New USDA Plant Hardiness Zone Map
The United States Department of Agriculture has been tabulating and releasing a map of the lowest temperature that might be expected county-by-county across the entire United States. It’s an extremely detailed undertaking, but it’s some of the most useful data plant people can have.
The map is replotted every 15-30 years. That gives them the chance to bring aboard improved technology and to take into consideration any climatic changes that might have been happening during that time.
Note, however, that these maps deal only with the lowest temperatures expected each winter.
The easiest way to read the map is to find your county. Hopefully you’ve been living where you are long enough to have become familiar with winter temperatures. See if you agree with what the map is showing for what you can expect to see coming.
Our family has lived in rural Collin County (northeast of Dallas), and notable temperature events for us have been:
• The last two weeks of 1983 into early 1984 where we had 292 consecutive hours below freezing. Never bitterly cold, just never above freezing for even a minute during that time.
• December 23, 1989, when temperatures dropped to -4F. (Zone 6B)
• A string of many winters that were warmer than normal during the early part of this century. Those temperature figures skewed the averages enough that it all threw most parts of Texas into what would seem to be warmer Hardiness Zones.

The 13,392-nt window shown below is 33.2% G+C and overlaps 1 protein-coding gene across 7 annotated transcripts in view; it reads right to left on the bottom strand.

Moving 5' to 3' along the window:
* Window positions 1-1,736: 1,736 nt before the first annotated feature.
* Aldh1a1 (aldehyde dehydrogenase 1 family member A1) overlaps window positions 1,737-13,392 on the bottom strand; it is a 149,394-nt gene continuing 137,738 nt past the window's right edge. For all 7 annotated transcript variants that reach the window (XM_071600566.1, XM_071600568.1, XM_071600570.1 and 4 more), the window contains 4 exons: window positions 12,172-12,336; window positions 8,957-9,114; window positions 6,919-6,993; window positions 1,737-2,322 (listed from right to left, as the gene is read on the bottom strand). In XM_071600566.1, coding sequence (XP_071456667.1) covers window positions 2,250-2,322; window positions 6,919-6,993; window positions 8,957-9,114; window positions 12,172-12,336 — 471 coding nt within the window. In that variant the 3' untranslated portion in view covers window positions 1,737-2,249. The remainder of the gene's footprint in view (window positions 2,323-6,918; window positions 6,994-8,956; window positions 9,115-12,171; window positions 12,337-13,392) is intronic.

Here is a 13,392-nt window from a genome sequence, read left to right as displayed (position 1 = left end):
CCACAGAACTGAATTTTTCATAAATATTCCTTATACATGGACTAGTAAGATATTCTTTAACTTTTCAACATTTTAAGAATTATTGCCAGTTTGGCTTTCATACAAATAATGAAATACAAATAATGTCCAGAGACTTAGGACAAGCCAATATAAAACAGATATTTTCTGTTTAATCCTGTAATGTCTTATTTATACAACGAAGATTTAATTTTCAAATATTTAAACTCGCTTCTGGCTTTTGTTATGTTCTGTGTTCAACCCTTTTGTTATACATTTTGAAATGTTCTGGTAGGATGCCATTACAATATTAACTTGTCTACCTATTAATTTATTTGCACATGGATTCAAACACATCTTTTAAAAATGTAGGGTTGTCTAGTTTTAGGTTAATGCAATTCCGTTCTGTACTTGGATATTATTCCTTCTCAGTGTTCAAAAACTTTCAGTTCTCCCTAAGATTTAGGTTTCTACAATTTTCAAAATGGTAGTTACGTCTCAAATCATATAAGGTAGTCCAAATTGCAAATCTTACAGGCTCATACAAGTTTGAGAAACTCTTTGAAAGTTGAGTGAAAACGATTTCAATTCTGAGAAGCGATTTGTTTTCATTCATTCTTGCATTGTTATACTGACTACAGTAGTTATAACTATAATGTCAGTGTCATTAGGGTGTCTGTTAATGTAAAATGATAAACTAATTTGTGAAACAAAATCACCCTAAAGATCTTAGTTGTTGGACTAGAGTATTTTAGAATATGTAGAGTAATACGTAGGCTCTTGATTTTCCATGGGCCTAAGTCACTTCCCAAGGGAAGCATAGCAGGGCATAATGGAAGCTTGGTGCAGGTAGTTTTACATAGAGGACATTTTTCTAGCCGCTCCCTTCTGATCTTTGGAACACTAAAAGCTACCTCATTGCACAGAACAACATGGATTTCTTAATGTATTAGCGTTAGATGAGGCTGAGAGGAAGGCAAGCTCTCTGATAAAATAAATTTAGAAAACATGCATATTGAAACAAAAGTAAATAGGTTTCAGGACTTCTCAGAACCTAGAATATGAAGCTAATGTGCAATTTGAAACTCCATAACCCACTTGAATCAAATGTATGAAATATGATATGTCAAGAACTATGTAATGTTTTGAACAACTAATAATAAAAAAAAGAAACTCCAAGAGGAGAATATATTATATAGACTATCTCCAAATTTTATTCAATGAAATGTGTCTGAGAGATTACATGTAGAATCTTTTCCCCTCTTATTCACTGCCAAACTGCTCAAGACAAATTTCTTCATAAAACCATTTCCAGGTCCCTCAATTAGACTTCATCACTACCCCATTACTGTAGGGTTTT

• Late February, 2021, when we had 4 inches of snow and temperatures dropped to -4F. (Zone 6B)
• Christmas 2022 when temperatures dropped into single digits for our first real cold spell of the winter.
Here’s where the wheels come off for me…
I look at either the 2012 or the new 2023 USDA Hardiness Zone maps, and I really don’t believe that either accurately warns me of temperatures I might expect.
Perhaps it’s just operator errors, but the 2023 map seems to have several bugs that frustrate me further.
This link will show you the new map of the entire United States. Most gardeners would want to see that. However, if you are looking at this on a cell phone, you are probably going to have to turn your device to landscape view (horizontally) to get the map to open. In theory, you can click your cursor on your county, and it will tell you your Hardiness Zone (by their estimation). When I clicked on the northeast side of Dallas County (we live in Collin County), it reported that I am in Zone 8B. It said that I should expect temperatures in that Zone to fall to 15-20F. Which I say, “That ain’t right!” It gets much colder than that in DFW frequently (except for within the urban heat pockets near the city centers).
Know your area’s predicted Hardiness Zone, then buy plants listed for one Zone colder. If the map shows you to live in Zone 8, buy plants shown on their labels to be hardy to Zone 7 and colder. That could be the margin of error that saves you hundreds or thousands of replanting dollars.
Note: Maps from 1992 and 2012 are adaptations from the USDA maps of those years as depicted in Neil Sperry’s Lone Star Gardening.
Summary of all this…
I still say that the 1990 Plant Hardiness Zone Map is the most practical map for gardeners to use. That’s why I continue to include it in stories like this, and it’s why I included it in my Lone Star Gardening book (available only from my website or office). If you stick with its estimate of hardiness for your county, you’ll have the best chance of succeeding.
You read e-gardens for facts, and I’ve just presented something that did express my own observations and feelings. But I’ll put my 53 years of experience helping the gardeners of Texas behind them. I’ll close as one of my radio heroes, Alex Burton, always finished his editorial remarks. I’m Neil Sperry, and the opinions are my own.